There are times in the lives of middle age plus people when it is good to let the child become the parent. Times when the ability, strength or knowledge of the mature offspring is gratefully accepted by the even more mature parent. I had such a time last weekend.
We were flying back to Washington, D.C. to attend my brother's funeral services. My sister Ellen and I wanted to go but knew that unless we got a rental car in D.C. we would be an extra burden on the families of our two nephews. They were expecting their own children and grandchildren to return as well as their Colorado brother and his family. They didn't need two women in their 80s to escort from place to place.
Thankfully I had had the wisdom some years ago to have a son who was very knowledgeable about travel, knew the basics of traffic in our capital city and was available for the needed dates. So Michael became our shepherd.
To start off the excursion with a near miss, my alarm did not go off, but I awoke on my own at 3:15 a,m,. Michael and his wife, who were to drive us to KCI, were to be at our house at 3:30. (I discovered after I got back home that I had set the clock for 3 p.m.) I dashed to the guest room to awaken Ellen and found her already up, so we did make our deadline with the help of breakfast bars instead of cereal and time in the car to finish all buttons and bows.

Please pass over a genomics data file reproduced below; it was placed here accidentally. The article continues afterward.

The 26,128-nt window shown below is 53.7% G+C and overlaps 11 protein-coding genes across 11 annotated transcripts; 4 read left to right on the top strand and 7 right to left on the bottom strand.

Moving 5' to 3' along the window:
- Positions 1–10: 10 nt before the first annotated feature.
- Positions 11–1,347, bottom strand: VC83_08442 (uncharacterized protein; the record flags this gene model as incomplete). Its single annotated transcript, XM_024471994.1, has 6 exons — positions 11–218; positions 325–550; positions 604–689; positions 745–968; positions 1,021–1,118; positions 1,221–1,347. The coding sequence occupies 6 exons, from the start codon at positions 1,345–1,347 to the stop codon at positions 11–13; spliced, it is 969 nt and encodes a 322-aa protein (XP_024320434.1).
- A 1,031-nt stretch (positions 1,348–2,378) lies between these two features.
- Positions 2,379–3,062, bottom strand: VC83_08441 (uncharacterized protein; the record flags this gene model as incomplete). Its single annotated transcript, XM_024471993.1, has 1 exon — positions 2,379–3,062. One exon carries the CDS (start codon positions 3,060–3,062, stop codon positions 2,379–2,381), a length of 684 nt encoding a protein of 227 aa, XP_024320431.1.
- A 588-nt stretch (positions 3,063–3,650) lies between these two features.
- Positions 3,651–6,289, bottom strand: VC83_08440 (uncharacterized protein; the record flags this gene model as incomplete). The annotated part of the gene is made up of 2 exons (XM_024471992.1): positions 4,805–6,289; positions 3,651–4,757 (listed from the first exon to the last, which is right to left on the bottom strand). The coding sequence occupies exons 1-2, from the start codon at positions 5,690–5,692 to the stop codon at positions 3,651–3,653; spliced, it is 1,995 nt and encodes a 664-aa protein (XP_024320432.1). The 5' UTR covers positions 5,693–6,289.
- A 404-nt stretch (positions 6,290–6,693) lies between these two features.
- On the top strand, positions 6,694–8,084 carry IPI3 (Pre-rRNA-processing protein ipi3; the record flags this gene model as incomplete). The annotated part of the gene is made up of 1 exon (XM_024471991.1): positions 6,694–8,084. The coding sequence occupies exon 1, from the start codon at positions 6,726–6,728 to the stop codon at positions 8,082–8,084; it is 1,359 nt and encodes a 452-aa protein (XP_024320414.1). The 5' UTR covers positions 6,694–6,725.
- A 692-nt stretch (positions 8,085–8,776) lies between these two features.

At KCI we had to verify our age in order to qualify for the senior discount. I really thought it was rather evident that there was no question about that, but things did go smoothly as we went through security. (Note to myself: If I ever fly again, don't wear shoes that have to be tied.) When we were served our drink on the plane I noticed the napkin said that Southwest flies non-stop to more than 60 cities. I was concerned how we would get off, but found that the slogan was misleading.
Getting the rental car was easy because Michael knew what to do and where to go, and we didn't have too much trouble finding our niece's home in Silver Springs, Maryland.
Washington has never been prettier. The trees were bright with multi-colored leaves. Everywhere we went there were young adults running with their dogs, eating at sidewalk cafes (even though I was cold in a jacket), riding bicycles for fun or transportation to work, using leaf blowers to blow those pretty leaves to the curb, and driving small cars very fast in very heavy traffic -- even on narrow roads through Rock Creek Park. I began to wonder where all the older people were.
We found our generation in the quiet neighborhood where our brother had lived for so long. The church was filled with gray-haired friends and the young people at the services were Harold's relatives.
In my years of living in Washington I don't remember that many people seemed to drive with their horns. It was evident last weekend. A light changed to green and at least one horn would beep immediately.
The return trip went well also and the easy process at KCI to be picked up at the door after a quick cell phone call was a welcome home.
If you can't be young again it's great to have an obliging son. Thanks, Michael.